In this column, we cover songs for you to nod your head to in the EDM scene [electronic dance music, not extra dancy music, for those not in the know]. There is enough dance floor pressure here to get you out of the tryptophan malaise with a quickness.
1. Grenier “Here Come The Dark Lights”
If your idea of dubstep is Skrillex–and shame on you if this is the case since Skrillex is brostep, it is time to edumacate yourself. A far cry from the Shrillex sound, dubstep originated in South London, with singles usually landing on the B-sides of garage records [btw, it’s pronounced ga-ra-dj like a proper Brit]. BBC Radio 1 DJs John Peel and Mary Ann Hobbs brought the genre fully into the mainstream, but its hallmark has always been heavy bass lines–in other words, not the kind of “wobble wobble” abuse/overuse in dubstep-by-the-numbers would have you believe.
Grenier, aka DJG, has been toiling in the bass trenches of San Francisco producing quality music for a while now. His show in DC in 2011, brought by the bassxperts of 88DC, was a testament to what good dubstep sounds like–dark and heavy and mercifully free of screeching girls.
2. Lana Del Rey “Ride” [MJ Cole Remix]
Speaking of garage and dubstep, UK producer MJ Cole has churned out a solid catalogue of garage hits, including Sincere. On this latest remix, he takes Lana Del Rey’s languid Ride and makes it shimmer and seethe with the traditional syncopated garage beat. This is one very rideable hot beat.
3. Jodi & Hosta “My Life”
Time to talk about drum’n’bass, my ever-present love. Drum’n’bass has more offshoots than Bob Marley, all with different Moms too. There is liquid d’n’b and its close brethren, chillstep. Some might argue chillstep is more of the dubstep ilk, with producers like Sierra Leone and Mount Kimbie as an example, but this track is just straight up chill drum’n’bass. Lush and pure aural delight.
4. Little Dragon “Sunshine” [Shlohmo Remix]
In the immortal words of Dave Chapelle, everything is better in slo-mo and downtempo purveyor Shlohmo proves this to be the case indeed. Taking Little Dragon’s effervescent Sunshine–oh, and btw, Yukimi Nagano can do *no* wrong in my book–and layering it on top of a wistful and wispy beat produces a shining sonic delight. You will be flying high on this particular lotus.
5. Alexander Spit “A Breathtaking Trip”
I first chanced upon this rapper when I noticed Alchemist appeared on his “Getaway Car” track. When asked who he wants to work with, San Francisco rapper Alexander Spit references Portishead and Kanye. His languid yet sharp delivery is definitely trip-hop-worthy and no less trip-worthy. Psychedelic explorations and phantasmagoria abound. “Bodies feel like costumes after I ate the mushrooms.” This is one hazy breath-taking trip to the other side. “I stay gone, my chick thinking we long distance.”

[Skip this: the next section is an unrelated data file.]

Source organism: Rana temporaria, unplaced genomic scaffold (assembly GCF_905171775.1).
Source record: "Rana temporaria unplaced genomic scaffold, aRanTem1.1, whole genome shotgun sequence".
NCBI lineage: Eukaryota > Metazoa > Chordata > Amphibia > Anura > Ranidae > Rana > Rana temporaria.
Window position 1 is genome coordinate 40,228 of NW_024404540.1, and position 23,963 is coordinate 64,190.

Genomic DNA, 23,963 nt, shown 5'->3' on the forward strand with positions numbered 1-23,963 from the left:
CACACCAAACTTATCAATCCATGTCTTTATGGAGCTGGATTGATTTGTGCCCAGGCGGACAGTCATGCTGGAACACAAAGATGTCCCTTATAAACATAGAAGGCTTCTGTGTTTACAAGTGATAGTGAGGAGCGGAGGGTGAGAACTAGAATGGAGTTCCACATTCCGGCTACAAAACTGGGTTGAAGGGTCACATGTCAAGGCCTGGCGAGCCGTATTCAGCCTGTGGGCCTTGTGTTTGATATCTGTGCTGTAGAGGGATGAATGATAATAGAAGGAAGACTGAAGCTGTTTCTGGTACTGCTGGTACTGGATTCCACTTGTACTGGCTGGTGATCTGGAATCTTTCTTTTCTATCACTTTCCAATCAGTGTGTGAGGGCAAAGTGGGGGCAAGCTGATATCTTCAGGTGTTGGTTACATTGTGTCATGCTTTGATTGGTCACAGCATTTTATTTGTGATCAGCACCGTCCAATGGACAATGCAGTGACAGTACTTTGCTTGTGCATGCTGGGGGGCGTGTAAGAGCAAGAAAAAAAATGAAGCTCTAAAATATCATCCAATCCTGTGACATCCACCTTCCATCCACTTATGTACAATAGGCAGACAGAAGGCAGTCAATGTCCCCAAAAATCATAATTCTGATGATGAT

Saturday’s sold-out Little Dragon show at the 9:30 Club was an exuberant, percussion-propelled, lush feast for the senses—a ritual union, if you will, presided over by the high priestess of unbridled soul, Yukimi Nagano.
The band and the crowd swelled with a riotous, jubilant energy that is so rare to see at most concerts. Yukimi Nagano literally bounded about the stage in her impossibly adorable, pixie-sprightly way, cutely bantering, dancing even more than the crowd, and contributing to the percussion-heavy sound with her tambourine and drum pad-playing.
One could hardly imagine a more unlikely candidate for a “jam band” than an electro-soul-downtempo outfit, yet Little Dragon’s show had a funky, beat-happy sensibility that was positively soul-stirring and authentically organic in its pure celebration of just playing for an audience. It’s through this dogged dedication to their live show that Little Dragon has built such a huge following, without a “big fancy record label,” as Nagano put it.
Nagano has lent her unique vocals to a number of tracks, including the Gorillaz’ “Empire Ants” and “To Binge,” SBTRKT’s “Wildfire,” and DJ Shadow’s new “Scale It Back.” From her old days in singing for downtempo-neo jazz band Koop (whose hit single “Waltz For Koop” appears on almost all chillout compilations), Nagano has a knack for infusing the songs with a soulful vibrato that keeps the ears guessing and sets her apart from other figure-head female vocalists—she is a musician in every sense of the word. She was definitely the epicenter of the show and she did it with an effortless and impossibly infectious flair.
Little Dragon played the ebullient title track “Ritual Union” off the new album, as well “Little Man,” and the dubsteppy-glitchy “Precious.” There were also tracks off their previous two releases including “Feather,” “My Step,” “Never Never,” and “After The Rain.” Interspersed with occasional jam sessions, the band stayed away from their more atmospheric, melancholic tunes and kept the tempo up and the dance sensibility more prominent. Only their final song “Twice” hinted at their more somber material, and Yukimi’s vocals took on an ethereal, almost other-worldly quality.
In a word, the show was the perfect embodiment of a band-crowd synergy that builds and truly doesn’t leave an unmoved soul or body in the crowd.